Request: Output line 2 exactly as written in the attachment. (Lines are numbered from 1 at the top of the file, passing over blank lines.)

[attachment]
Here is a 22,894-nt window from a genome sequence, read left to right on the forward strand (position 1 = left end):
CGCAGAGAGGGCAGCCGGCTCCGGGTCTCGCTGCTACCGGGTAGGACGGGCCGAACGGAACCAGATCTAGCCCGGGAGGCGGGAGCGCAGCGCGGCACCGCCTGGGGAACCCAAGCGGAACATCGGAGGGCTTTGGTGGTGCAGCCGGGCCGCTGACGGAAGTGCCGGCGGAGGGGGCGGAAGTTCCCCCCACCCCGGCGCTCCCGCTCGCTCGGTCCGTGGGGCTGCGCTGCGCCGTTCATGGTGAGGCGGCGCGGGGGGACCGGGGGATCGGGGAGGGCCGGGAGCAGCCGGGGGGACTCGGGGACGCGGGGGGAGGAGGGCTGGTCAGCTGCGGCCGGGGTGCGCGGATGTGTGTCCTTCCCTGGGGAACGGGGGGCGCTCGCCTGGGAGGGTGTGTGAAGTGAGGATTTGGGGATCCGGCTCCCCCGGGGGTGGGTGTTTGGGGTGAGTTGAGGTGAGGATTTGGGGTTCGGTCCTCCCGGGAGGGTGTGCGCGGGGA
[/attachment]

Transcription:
CGCAGAGAGGGCAGCCGGCTCCGGGTCTCGCTGCTACCGGGTAGGACGGGCCGAACGGAACCAGATCTAGCCCGGGAGGCGGGAGCGCAGCGCGGCACCGCCTGGGGAACCCAAGCGGAACATCGGAGGGCTTTGGTGGTGCAGCCGGGCCGCTGACGGAAGTGCCGGCGGAGGGGGCGGAAGTTCCCCCCACCCCGGCGCTCCCGCTCGCTCGGTCCGTGGGGCTGCGCTGCGCCGTTCATGGTGAGGCGGCGCGGGGGGACCGGGGGATCGGGGAGGGCCGGGAGCAGCCGGGGGGACTCGGGGACGCGGGGGGAGGAGGGCTGGTCAGCTGCGGCCGGGGTGCGCGGATGTGTGTCCTTCCCTGGGGAACGGGGGGCGCTCGCCTGGGAGGGTGTGTGAAGTGAGGATTTGGGGATCCGGCTCCCCCGGGGGTGGGTGTTTGGGGTGAGTTGAGGTGAGGATTTGGGGTTCGGTCCTCCCGGGAGGGTGTGCGCGGGGA